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Frequently Asked Questions about Protection for Religious Clothing or Hairstyles in California

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Question #1 
 What is “religious dress?”

Although it has not yet been defined by a court, “religious dress” means virtually any piece of clothing or accessory that signifies or expresses a religious creed or belief. 

The most common examples are a hijab (the headscarf worn by Muslim women), the dastar (the turban worn by Sikh males) or a yarmulke (the skullcap worn by Jewish males).  Religious dress could also include jewelry such as a Christian cross, Star of David, or an Ankh.

Question #2 
 What is a “religious grooming practice?”

A “religious grooming practice” is defined by the FEHA as “all forms of head, facial and body hair that are part of an individual’s observance of his or her religious creed.”  Under this standard, an employer would be required to accommodate an employee’s religious belief by allowing him to wear a beard or long hair in the workplace.  Some religions require men and women to shave their head.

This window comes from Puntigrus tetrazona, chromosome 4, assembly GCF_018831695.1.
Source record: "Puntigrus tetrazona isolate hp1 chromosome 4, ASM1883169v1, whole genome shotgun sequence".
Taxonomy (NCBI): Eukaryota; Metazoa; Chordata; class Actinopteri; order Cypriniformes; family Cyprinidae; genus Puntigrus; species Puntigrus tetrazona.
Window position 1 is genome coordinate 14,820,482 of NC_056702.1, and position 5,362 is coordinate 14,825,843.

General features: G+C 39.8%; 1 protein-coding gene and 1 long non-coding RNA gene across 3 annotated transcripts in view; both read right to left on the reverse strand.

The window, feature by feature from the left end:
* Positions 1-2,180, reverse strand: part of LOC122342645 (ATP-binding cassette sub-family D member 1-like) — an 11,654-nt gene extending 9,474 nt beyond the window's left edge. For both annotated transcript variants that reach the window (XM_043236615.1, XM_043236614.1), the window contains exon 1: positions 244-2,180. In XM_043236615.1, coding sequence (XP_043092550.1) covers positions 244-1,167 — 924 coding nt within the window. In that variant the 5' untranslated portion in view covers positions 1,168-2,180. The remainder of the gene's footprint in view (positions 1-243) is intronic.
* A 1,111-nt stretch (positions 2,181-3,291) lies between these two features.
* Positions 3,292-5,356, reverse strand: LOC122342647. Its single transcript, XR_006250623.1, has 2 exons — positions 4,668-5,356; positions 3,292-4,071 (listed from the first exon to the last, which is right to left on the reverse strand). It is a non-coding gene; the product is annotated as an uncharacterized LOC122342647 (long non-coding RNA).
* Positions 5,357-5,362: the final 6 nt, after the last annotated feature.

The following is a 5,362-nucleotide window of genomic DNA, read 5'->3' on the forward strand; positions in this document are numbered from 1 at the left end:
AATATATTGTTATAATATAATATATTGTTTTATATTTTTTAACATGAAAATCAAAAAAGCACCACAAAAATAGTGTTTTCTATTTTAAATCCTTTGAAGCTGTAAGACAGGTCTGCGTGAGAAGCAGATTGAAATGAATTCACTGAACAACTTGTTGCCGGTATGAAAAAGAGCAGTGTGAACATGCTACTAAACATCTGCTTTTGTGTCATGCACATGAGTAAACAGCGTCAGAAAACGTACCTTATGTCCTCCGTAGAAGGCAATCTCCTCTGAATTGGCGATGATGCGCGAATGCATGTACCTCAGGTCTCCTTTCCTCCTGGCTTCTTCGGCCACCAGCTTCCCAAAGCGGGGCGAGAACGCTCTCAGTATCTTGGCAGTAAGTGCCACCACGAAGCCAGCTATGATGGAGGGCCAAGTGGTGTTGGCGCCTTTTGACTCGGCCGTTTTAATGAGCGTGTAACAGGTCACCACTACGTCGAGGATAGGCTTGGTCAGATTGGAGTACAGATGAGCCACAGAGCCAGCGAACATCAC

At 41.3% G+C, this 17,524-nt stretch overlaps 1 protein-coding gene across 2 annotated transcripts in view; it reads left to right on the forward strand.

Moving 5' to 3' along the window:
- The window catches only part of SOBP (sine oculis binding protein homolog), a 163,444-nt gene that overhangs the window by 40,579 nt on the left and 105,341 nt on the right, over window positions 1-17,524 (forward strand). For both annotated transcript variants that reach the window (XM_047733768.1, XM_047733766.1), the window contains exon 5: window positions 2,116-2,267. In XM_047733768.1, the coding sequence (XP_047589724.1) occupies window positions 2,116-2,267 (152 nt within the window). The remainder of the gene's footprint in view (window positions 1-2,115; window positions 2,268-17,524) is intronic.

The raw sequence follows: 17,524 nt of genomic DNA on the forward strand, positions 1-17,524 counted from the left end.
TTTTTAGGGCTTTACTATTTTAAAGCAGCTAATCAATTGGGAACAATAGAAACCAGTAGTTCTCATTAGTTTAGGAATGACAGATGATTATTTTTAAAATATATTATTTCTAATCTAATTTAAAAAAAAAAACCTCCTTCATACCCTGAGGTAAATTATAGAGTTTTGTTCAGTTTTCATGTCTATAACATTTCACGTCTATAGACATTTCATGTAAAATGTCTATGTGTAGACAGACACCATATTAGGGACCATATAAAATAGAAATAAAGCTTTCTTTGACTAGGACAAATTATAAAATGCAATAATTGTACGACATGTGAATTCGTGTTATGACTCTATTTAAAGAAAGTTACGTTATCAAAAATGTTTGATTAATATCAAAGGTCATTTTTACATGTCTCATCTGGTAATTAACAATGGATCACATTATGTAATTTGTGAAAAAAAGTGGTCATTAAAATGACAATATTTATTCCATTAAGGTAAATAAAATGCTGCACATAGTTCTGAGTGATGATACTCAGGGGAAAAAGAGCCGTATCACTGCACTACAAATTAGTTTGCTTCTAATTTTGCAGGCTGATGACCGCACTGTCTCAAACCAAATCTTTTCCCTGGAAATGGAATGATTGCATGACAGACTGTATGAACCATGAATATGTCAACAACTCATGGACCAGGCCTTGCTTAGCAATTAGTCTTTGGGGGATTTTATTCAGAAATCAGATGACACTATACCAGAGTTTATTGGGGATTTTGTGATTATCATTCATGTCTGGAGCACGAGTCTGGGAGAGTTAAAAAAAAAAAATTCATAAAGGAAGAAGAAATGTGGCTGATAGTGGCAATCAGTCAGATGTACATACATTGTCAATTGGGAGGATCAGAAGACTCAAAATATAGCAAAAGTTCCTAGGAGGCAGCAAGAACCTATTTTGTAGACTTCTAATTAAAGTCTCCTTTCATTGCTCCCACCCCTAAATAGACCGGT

Question #3

A Muslim female employee wore a hijab to work.  While working the counter, she was verbally abused by a customer whose child is serving overseas in the military.  The manager followed our company policy and politely asked the customer to stop.  Although the customer left, the manager felt horrible and told the employee that she did not have to work the front counter anymore. 

Can an employer permanently assign the employee to work out of the public eye so that she doesn’t get insulted (and we don’t lose customers)? 

No.  California Governor Jerry Brown recently signed AB 1964 to amend the Fair Employment & Housing Act (“FEHA”) to enlarge the description of what constitutes a protected act under the stature relative to religious observance and accommodation in the workplace.  An employer is required to reasonably accommodate an employee’s desire to wear religious clothing or engage in religious grooming practices.  AB 1964, however, expressly states that it is not a “reasonable accommodation” to segregate or hide the religious employee from the public (or other employees).

Question #4 
 What about tattoos or body modification?

There is no “one size fits all” answer.  It depends on the employee’s subjective belief and the employer’s objective policies.  The question reflects a changing employee demographic.

While disputes over head coverings are likely caused by the increase in diverse ethnicity in the workplace, there appears to be a different area of religious dispute gaining traction in the workplace, one that appears to be related to the age of our workforce:  visible body modification – tattoos, body piercings, subdural implants and other modifications such as ear gauges and lip extensions, that can be, according to applicants and employees, a manifestation of religious belief.